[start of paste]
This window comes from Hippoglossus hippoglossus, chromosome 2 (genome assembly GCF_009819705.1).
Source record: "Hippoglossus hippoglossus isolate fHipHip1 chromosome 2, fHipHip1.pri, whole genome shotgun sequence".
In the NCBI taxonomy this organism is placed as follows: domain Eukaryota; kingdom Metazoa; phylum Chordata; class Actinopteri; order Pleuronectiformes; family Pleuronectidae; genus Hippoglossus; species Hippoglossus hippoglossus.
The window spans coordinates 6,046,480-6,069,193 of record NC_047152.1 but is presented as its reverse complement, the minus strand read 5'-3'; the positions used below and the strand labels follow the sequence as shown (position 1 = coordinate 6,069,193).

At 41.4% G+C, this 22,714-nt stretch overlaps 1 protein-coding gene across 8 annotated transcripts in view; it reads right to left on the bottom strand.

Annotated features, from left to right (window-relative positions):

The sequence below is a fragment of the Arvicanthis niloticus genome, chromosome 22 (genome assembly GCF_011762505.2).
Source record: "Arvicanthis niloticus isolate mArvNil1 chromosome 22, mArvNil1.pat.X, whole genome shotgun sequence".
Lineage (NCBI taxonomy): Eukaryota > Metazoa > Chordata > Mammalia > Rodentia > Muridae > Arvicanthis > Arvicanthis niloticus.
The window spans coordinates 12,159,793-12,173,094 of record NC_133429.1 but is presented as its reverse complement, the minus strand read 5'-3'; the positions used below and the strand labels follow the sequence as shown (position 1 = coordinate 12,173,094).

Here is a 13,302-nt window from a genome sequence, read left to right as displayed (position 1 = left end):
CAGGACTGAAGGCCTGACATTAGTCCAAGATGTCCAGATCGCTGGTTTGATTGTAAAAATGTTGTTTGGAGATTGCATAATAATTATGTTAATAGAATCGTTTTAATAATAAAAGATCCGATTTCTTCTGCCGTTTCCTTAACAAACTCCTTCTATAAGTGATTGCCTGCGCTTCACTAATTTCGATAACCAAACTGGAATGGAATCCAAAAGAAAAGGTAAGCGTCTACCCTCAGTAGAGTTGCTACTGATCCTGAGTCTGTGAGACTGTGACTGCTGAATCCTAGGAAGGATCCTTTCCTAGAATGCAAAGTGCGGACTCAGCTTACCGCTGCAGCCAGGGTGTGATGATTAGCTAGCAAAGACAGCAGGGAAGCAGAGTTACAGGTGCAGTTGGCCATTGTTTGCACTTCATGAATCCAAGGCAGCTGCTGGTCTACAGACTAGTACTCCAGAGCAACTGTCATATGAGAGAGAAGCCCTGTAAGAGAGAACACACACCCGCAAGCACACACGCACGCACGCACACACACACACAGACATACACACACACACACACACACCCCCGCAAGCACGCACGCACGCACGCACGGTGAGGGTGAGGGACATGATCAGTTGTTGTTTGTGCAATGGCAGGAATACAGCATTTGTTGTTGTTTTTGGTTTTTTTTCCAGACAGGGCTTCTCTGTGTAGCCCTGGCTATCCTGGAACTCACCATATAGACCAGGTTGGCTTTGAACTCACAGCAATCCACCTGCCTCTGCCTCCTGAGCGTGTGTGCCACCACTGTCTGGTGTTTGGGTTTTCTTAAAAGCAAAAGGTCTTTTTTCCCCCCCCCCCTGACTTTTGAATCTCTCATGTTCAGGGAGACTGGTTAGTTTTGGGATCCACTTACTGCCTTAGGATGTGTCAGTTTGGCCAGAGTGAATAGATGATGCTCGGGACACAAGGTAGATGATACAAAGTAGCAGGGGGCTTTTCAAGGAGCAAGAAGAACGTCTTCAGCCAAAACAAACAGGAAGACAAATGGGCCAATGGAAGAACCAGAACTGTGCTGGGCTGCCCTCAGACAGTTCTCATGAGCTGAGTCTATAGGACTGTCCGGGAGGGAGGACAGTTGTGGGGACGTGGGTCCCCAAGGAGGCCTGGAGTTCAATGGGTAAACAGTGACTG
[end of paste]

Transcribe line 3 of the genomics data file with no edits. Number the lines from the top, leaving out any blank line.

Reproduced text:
In the NCBI taxonomy this organism is placed as follows: domain Eukaryota; kingdom Metazoa; phylum Chordata; class Actinopteri; order Pleuronectiformes; family Pleuronectidae; genus Hippoglossus; species Hippoglossus hippoglossus.